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“What Constitutes a Sport?”



Pre-Listening Question

Are birthdays celebrated in your culture and/or family, and if so, how are they observed (activities, food, guests, gifts)?

Vocabulary and Expressions

Here are some words and expressions that appear in the video:

qualify (verb): meet the necessary criteria or standards to be considered for a particular status or position

The discussion centered on whether volunteering at the local animal shelter could qualify for credit for this college class.

challenge (noun): a task or situation that tests someone’s abilities or strengths

People face many physical and mental challenges when they participate in sports.

criteria (noun): standards or principles used to judge or evaluate something

– Randall presented three key criteria—physical exertion, skill, and competition—for defining an activity as a sport.

borderline (adjective): on the edge or boundary, not clearly belonging to one category or another

The coach considered the player’s behavior on the field to be borderline, as it was right on the edge of unsportsmanlike conduct.

foster (verb): encourage the development or growth of something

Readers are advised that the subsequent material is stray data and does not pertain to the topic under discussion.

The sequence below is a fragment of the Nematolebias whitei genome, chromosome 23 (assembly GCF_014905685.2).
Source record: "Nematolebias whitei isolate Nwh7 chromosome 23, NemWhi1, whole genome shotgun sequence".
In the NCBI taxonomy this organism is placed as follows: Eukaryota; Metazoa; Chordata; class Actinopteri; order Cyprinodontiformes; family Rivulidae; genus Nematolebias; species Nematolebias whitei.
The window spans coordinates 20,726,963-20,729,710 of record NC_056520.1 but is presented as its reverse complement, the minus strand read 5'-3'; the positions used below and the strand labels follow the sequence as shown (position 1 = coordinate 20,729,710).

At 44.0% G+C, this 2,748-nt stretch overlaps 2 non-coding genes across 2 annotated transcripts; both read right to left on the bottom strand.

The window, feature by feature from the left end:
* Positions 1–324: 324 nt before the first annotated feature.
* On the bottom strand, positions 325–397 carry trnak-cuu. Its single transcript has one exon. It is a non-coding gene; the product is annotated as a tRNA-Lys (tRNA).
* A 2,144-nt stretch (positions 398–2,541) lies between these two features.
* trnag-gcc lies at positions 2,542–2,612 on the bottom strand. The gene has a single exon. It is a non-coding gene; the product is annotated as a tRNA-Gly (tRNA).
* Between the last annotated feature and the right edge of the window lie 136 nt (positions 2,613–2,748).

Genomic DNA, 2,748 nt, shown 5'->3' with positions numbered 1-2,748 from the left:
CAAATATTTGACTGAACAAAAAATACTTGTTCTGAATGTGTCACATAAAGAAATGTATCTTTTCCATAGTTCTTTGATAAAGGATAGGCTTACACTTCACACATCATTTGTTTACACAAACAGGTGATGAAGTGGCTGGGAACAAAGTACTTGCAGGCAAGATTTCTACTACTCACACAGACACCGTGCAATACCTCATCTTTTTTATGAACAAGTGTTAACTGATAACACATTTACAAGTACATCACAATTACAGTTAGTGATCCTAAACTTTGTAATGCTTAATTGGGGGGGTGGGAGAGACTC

– Our discussion aimed to foster critical thinking and reflection on the role of endurance in individual sports like ultrarunning.

Listening Comprehension Questions

Now, watch the interview and answer the comprehension questions. You can also turn on the automatically-generated captions for the video once you start it.


Randall: We’re going to talk about what constitutes a sport. Now, before we get into this, Emily and Aubrey, I want to define what it is. I found this definition: an activity involving physical exertion, skill, and competition. Think about that. Skill, exertion, and competition. So, let me throw out some ideas, and you tell me whether it’s a sport or not. For example, soccer. Is that a sport?

Aubrey: Do you mean football?

Randall: Yeah.

Aubrey: You know the game that’s played with your feet?

Randall: Okay, well, whether it’s American football or a football, uh, either one. Uh, would you consider that a sport?

Aubrey: Yes.

Emily: Yes.

Randall: Okay. And probably we would add in the element: Do you need a team to play it? Uh, just kind of keep that.

Aubrey: No, you don’t need a team.

Randall: Okay. How about this one? Competitive eating. Like, the person can eat the most hot dogs. Again, competitive eating, and the idea is physical exertion, skill, and competition. What do you think, Emily, Aubrey?

Aubrey: I think that’s its own category of thing.

Emily: I, I don’t know.

Aubrey: I feel like in my brain, a sport, burns calories.

Randall: Yeah, but you think about it. Physical exertion to get down 60 whoops. To get to get down 60 hot dogs. Wouldn’t that require physical exertion?

Aubrey: Yes, but by my definition that lives in my head, it didn’t burn any calories.

Emily: But would you . . . ?

Randall: Competition? What about the element of competition?

Emily: I guess it’s competitive, but . . .

Randall: Okay. How about the next one? Poker?

Aubrey: Nope.